All the difference in the world

  1. I am reading “Dear Founder“, a great collection of letters for founders by Maynard Webb, a famous investor and board member who spent years working with the best companies and founders in Silicon Valley. I had the pleasure of meeting him a couple of years ago at Vertex Ventures.
  2. A friend of mine just posted this on Facebook. There is no better way to express it. I copied it here.
  3. A few weeks ago a young entrepreneur asked me “Who should I hire in my company in the early days?

All of them are connected to one crucial thing I learned the hard way. Continue reading

Chaos Monkey

I am close to the end of Chaos Monkey. If you want to understand more about Silicon Valley and how venture-backed startups work, this is the perfect introduction. Do not expect something unbiased: like every entrepreneur, Antonio went through several critical moments and tries to describe rules and problems that are common in the Bay Area for early stage startups that go through fund raising and acquisitions.

I particularly appreciated the insights on the early days of Facebook.

 

How to find out in an interview if someone is a giver or a taker

A Founder's Notebook

Edited excerpt from 1 Interview Question That Cuts Through the BS to Reveal Someone’s True Character by Betsy Mikel:

Organizational psychologist Adam Grant says that the more often people help each other, the better the organization does. To create a culture of helping, you need to hire the givers, not the takers. However, just because someone is agreeable doesn’t mean they’re a giver — there are plenty of agreeable takers and disagreeable givers in this world. To find out whether someone is a giver or taker, irrespective of how agreeable they are, ask:

Can you give me the names of four people whose careers you have fundamentally improved?

The takers will give you the names of four people who have more influence than they do. They care more about influence than they do about helping. The givers will give you the names of four people you’ve likely never heard of, who are equal…

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[Podcast] There is always a way forward

 

Yesterday while driving to our Swiss office I listened to this podcast on Stanford eCorner. I didn’t know Matthew before. Brilliant entrepreneur and engineer. Besides talking about his entrepreneurial adventures, Matthew brings up about a few points and key lessons that only now I understand, unfortunately.

  • Why you should raise VC money at the very beginning of your journey. Not 100% in agreement with raising VC money at the beginning (bootstrapping is the way!) but I see his point about dilution and it’s smart.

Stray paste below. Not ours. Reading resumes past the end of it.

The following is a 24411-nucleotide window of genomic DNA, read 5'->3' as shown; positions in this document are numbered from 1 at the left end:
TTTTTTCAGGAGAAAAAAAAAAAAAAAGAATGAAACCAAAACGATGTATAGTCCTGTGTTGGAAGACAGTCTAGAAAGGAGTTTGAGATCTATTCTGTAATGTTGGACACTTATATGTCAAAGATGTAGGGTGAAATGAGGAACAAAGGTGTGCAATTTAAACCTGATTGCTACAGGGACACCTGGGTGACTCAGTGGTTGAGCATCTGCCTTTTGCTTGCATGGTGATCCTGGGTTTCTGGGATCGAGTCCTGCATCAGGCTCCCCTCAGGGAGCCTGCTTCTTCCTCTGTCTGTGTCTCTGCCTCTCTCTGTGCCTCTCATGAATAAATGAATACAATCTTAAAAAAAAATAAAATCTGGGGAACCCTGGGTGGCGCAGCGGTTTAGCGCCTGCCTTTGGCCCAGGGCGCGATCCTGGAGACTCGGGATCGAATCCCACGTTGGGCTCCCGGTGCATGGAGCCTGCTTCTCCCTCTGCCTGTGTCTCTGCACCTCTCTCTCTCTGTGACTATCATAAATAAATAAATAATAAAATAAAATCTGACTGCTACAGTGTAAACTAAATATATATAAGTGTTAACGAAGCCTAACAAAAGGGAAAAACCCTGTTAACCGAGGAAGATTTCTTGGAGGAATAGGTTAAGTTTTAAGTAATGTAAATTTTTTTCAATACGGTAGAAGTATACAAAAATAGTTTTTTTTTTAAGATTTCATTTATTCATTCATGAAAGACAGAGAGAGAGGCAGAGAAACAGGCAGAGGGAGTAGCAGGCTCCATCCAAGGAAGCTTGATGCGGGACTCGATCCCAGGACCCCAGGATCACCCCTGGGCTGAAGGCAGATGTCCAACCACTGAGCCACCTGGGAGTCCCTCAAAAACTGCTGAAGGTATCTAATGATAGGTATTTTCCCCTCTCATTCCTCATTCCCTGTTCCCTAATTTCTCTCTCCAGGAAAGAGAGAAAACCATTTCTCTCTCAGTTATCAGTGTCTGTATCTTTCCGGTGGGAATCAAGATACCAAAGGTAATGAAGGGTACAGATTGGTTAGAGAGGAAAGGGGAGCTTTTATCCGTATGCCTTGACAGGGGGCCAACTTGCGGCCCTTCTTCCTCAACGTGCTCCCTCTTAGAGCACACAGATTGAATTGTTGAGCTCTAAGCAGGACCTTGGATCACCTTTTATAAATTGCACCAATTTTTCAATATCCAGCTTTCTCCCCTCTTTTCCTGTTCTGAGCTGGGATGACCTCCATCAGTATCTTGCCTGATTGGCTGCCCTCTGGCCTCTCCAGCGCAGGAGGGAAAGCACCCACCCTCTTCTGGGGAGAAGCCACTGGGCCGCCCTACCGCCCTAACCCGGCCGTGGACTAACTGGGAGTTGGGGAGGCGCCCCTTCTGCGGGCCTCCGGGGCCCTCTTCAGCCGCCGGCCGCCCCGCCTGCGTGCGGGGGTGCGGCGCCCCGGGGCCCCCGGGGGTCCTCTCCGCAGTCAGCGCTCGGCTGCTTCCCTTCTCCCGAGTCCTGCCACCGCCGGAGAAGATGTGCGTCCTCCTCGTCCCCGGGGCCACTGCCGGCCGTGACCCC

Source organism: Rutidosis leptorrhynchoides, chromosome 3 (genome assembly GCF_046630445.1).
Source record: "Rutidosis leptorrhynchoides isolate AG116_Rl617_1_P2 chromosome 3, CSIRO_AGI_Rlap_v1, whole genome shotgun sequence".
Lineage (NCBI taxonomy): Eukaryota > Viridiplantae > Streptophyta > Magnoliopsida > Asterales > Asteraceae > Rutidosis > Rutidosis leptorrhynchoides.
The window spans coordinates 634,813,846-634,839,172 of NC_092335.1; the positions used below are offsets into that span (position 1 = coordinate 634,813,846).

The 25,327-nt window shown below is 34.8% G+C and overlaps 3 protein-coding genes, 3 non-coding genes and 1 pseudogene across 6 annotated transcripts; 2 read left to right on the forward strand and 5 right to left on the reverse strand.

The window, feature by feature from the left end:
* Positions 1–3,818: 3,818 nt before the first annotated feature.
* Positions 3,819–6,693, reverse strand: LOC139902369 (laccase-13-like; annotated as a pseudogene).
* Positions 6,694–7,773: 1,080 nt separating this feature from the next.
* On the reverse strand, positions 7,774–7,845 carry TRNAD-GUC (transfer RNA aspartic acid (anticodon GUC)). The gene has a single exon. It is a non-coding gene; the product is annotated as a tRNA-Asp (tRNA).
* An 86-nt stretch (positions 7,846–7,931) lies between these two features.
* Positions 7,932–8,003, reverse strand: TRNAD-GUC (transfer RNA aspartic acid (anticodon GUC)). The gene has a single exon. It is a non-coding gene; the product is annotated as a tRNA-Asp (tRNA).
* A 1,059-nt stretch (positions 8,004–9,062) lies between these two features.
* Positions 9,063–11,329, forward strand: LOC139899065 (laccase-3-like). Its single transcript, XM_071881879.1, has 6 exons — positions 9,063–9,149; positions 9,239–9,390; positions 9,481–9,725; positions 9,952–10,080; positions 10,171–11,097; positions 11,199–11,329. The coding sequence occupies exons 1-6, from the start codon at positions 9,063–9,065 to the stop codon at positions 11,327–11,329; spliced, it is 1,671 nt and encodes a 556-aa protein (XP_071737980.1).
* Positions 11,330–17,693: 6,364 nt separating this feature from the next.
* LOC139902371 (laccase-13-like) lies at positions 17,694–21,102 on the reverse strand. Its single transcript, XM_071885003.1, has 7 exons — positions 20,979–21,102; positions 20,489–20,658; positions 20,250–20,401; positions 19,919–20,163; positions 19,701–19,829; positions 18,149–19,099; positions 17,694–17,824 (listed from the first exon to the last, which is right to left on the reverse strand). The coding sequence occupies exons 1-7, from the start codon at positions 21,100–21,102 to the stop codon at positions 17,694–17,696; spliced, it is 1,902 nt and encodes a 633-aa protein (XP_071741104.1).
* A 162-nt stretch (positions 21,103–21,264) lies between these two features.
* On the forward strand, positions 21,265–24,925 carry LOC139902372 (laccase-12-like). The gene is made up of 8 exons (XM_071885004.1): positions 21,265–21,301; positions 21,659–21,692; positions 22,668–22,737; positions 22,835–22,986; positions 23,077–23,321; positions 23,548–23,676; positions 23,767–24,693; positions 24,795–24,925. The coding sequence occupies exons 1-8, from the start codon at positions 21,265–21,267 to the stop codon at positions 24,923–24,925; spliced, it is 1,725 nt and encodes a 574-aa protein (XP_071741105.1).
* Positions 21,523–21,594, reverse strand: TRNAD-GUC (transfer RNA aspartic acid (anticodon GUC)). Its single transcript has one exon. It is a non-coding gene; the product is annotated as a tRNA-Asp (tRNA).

• On Silicon Valley’s big names in your board/network. They will be not so powerful while you focus on building a business. Sometimes they are just a big distraction. I understood this way too late and even today I struggle communicating this to other people.
  • Building companies and being a founder/CEO, a lonely job where taking care of your mental health is 99% of the game. Very true and sad.

On Tesla, Elon Musk and the entrepreneurship model

I just started reading the biography of Elon Musk, founder of Tesla, SpaceX and SolarCity. It’s a book I wouldn’t start without a great review like this one. The story is similar to the one of many other successful entrepreneurs but somehow all of them keep me thinking about how useless it is to look at them as a model. People became more and more passionate about this type of books and stories, but the reality is that Elon, like Steve Jobs, and many others, has been influenced by a specific path, a specific youth and a set of experiences you can’t replicate or follow to reach the same destination.

It’s not really the point of reading such a book, but more and more people, specially in Silicon Valley, usually look at these people as examples and models – something they should follow and try to imitate. They are great, no doubts, but you cannot take them as models, as you cannot do it with the majority of entrepreneurs. It’s mostly about their story and their struggles and that’s how they usually end up in something not common for 99% of the rest of us.